What I suspect happened is that as Britain began acquiring other countries' "colonies" by force or by treaty (e.g., Jamaica from the Spanish, Dutch colonies like New Amsterdam, French colonies like Quebec), they were folded into the general concept of "colony" -- and administered by the same parts of the government. E.g., after the French and Indian War, Quebec was now ruled by Britain. Although it was of course a French colony and not a British one, it was still a "colony", and it was in North America along with the other British-founded colonies, and so it became one of the "colonies". Following the loss of the thirteen American colonies, the balance of "overseas realms controlled by Britain" shifted more and more towards "conquered/occupied foreign realms", and so the meaning of "colony" shifted toward the first one in your list. (Helped, perhaps, by the tendency of some British people to go out and settle in some of those places.)


According to Samuel Johnson's "A Dictionary of the English Language" (6th Edition, 1785), there were two meanings of the word.

Colony [colonia latin]
1. A body of people drawn from the mother-country to inhabit some distant place.
2. The country planted; a plantation.

These seem to correspond to your second defintion of the word.

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    Interesting. The sixth edition appeared after the U.S. became independent, but the first edition appeared in 1755, at which time no plans of American independence were afoot. It might be of interest to see the earlier one. But there's also the question of how people in the colonies understood the term, which might differ from what Johnson's Dictionary said. Commented Aug 17, 2016 at 20:30

I'm going to have to go with opinion here, so I won't be able to source/support my opinion as strongly as I prefer.

There is a major shift in these terms tied to economics.

During the mercantilist era (which I'm going to arbitrarily close at the start of WWI), colonies were possessions of the mother country. Colonies were a mercantilist tool that served two purposes.

  1. Extractive - colonies had resources that could be shipped to the mother country at an attractive price.

  2. Consumptive - Colonies would purchase mother country goods at an attractive price.

Governmental policy generally forbid the colony from trading with anyone but the mother country, or from trading amongst themselves even if the trade would have been advantageous to all. For example, colonists in Georgia could not trade with colonists in Jamaica - they were forced to trade with England, who then traded with Jamaica. This has interesting implications for smuggling.

Mercantilism was a bankrupt idea, but it persists to this day. In general, around WWII, a more laissez faire system dominated, in which trade is less limited. (there are exceptions to this and they are fascinating, but they are not the point I'm trying to make).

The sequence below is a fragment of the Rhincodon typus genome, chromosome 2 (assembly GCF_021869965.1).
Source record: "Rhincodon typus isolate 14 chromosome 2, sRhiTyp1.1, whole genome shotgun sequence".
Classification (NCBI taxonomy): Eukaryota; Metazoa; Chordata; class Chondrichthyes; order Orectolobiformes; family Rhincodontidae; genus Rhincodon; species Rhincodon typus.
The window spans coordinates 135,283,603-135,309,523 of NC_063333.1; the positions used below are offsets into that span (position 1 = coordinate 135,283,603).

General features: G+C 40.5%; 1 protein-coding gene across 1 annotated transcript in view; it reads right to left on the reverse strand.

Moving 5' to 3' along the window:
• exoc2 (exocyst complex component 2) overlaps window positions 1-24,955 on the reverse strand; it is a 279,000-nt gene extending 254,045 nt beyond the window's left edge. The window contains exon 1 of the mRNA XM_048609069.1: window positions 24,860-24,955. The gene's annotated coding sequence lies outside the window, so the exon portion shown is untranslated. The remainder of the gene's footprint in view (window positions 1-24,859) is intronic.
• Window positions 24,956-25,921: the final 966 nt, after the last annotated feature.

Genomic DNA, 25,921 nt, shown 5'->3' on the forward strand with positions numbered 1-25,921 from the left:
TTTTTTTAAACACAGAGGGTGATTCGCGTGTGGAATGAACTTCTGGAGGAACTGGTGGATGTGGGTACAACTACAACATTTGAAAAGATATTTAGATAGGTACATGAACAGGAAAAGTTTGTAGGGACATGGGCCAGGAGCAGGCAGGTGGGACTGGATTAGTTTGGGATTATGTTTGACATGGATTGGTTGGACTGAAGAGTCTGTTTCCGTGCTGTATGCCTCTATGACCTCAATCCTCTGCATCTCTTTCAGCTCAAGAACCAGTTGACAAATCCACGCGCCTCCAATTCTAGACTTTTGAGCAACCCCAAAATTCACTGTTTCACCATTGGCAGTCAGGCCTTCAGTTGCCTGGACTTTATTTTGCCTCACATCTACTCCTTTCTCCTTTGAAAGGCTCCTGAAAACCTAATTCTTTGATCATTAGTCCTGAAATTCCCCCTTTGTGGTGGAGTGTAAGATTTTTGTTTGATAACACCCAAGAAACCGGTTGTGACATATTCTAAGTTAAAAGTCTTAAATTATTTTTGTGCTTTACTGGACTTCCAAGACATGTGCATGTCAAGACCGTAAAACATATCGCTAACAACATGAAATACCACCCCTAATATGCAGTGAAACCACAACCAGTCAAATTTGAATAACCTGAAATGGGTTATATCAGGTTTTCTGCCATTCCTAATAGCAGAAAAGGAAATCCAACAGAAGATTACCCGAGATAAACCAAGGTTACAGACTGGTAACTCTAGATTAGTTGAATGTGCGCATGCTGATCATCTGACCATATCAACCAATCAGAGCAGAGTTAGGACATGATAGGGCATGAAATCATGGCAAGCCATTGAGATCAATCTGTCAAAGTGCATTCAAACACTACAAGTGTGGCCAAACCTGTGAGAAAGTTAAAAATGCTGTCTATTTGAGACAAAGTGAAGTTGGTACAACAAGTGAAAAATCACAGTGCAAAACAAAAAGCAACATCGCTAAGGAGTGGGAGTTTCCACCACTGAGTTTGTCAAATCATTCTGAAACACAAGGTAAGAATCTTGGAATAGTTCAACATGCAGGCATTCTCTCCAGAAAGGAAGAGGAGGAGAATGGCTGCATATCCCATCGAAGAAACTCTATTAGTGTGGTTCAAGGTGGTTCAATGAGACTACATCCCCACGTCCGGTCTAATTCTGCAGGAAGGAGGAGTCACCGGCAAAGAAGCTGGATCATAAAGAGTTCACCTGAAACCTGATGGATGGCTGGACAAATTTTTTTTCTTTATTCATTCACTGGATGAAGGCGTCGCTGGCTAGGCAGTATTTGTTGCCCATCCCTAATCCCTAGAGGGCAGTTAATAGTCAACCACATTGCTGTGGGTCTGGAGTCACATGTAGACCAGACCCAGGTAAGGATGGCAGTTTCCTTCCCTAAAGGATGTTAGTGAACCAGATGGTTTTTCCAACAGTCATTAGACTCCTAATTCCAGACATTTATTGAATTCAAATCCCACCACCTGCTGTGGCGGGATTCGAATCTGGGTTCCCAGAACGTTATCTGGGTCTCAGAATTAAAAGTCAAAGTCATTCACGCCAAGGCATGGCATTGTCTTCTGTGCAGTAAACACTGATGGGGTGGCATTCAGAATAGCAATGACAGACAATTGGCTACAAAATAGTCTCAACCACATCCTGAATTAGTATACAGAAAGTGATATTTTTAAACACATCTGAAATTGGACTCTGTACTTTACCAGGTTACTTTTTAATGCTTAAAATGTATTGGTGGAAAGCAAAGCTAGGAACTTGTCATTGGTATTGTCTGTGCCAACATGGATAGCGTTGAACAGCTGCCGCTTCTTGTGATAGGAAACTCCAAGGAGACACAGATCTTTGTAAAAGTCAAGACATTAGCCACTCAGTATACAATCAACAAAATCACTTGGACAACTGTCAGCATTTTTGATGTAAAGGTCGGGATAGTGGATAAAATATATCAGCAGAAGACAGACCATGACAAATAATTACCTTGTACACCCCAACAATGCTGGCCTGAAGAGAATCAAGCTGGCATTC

Mercantilism is a zero sum game - every ounce of gold that you hold is an affront to my economy. Modern economics is a positive sum game - we can both win through trade.

In general, colonies participated in the economic life of the empire as subordinate partners, but did not participate in the governance of the empire. Each colonial system had a distinct solution to the status of colonials - few gave them full rights, most gave them no rights. (Check Mike Duncan's Revolutions podcast for examples, or Jack Rakove's lectures)

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    The Declaration of Independence complains of legislation "for cutting off our trade will all parts of the world". That's one I'd never actaully thought about. Are you saying that's an essential part of the definition of "colony", as that word was understood in the 18th century? Commented Aug 18, 2016 at 15:51
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    Yes - According to mercantilism "colony" is a group of people who trade only with the mother country.
    – MCW
    Commented Aug 18, 2016 at 15:55

During the 17th and 18th centuries, the British used the term "colony" mostly in your second sense of the word. That is, more or less empty land populated by "settlers."The "natives" either left, died off, or were assimilated by the settlers (e.g. Pocahontas and Squanto). That's why they were also called provinces.

India was the 18th century exception to the rule, in being your first type of "colony." Most of the other British colonies of this type (e.g in Africa), took place in the 19th century. Note, however, that Spanish conquistadors conquered and ruled the first type of colony in Latin America as early as the late 15th century.

This answer is based on the actual colonies possessed by England and Spain at various times.

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    Sources would improve this answer.
    – MCW
    Commented Aug 19, 2016 at 11:03
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    @MarkC.Wallace: In formulating this answer, I just looked to the actual colonies. All the British 18th century colonies (except India) were "settlements;" the 19th century colonies in mostly Africa were the OP's type I, as were the Spanish colonies in Latin America back to Columbus.
    – Tom Au
    Commented Aug 19, 2016 at 14:06

The term "colony" in the 18th century would have most frequently meant a settlement or country under the sovereignty of a more powerful country and primarily populated by people from the more powerful country.